An extraordinary account by a Russian writer, recounting how she and her sister, surviving as near beggars due to the political exile imposed on their parents in the Soviet Union, managed to think about poetry even while starved of food and kindness. Their living conditions, for many years literally underground, meant her sister contracted tuberculosis, but even when dying, she insisted on initiating her little sister into the poetry of Pushkin.
When the coughing subsided, Vladya would call me over: “Repeat after me … This is Pushkin.” I would recite: “The frost and sun, a gorgeous day! You’re dreaming still, beautiful friend!” I tried to picture winter. How it had been for Pushkin.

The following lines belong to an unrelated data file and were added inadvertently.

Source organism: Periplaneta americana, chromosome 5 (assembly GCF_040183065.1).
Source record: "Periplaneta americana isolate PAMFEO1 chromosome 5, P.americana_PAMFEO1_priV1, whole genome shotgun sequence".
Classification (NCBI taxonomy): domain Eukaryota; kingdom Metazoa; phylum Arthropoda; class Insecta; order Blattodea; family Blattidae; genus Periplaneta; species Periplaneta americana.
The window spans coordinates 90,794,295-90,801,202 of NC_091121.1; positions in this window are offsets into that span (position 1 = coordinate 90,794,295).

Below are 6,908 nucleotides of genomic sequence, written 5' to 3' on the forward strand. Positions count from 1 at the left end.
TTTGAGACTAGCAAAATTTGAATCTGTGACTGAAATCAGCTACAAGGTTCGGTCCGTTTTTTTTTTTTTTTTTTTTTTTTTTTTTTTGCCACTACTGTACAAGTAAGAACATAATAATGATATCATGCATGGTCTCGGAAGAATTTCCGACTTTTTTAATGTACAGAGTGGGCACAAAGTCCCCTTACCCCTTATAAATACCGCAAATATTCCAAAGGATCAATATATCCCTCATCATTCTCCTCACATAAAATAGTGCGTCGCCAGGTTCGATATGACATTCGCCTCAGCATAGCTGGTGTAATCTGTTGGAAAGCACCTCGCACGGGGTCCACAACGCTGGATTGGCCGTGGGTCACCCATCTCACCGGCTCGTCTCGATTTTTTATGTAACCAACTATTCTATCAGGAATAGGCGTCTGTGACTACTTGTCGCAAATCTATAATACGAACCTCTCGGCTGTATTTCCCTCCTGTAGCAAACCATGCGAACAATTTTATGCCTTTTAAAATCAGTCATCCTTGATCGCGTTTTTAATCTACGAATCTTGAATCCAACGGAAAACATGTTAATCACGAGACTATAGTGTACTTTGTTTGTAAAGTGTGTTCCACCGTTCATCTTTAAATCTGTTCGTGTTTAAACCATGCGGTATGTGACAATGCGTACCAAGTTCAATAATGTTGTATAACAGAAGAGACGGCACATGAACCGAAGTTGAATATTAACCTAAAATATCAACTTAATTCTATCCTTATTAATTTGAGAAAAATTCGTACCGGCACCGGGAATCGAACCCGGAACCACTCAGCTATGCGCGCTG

Astonishing and spirited resilience on the part of both girls, despite being treated themselves as exiles. What an inhuman system that was!
See also Maria’s untrammelled delight in the arrival of summer.
Source: interview with Maria Voiteshonok, in Svetlana Alexievich, Secondhand Time: The last of the Soviets, trans. by Bela Shayevich (New York: Random House, 2017), p. 227
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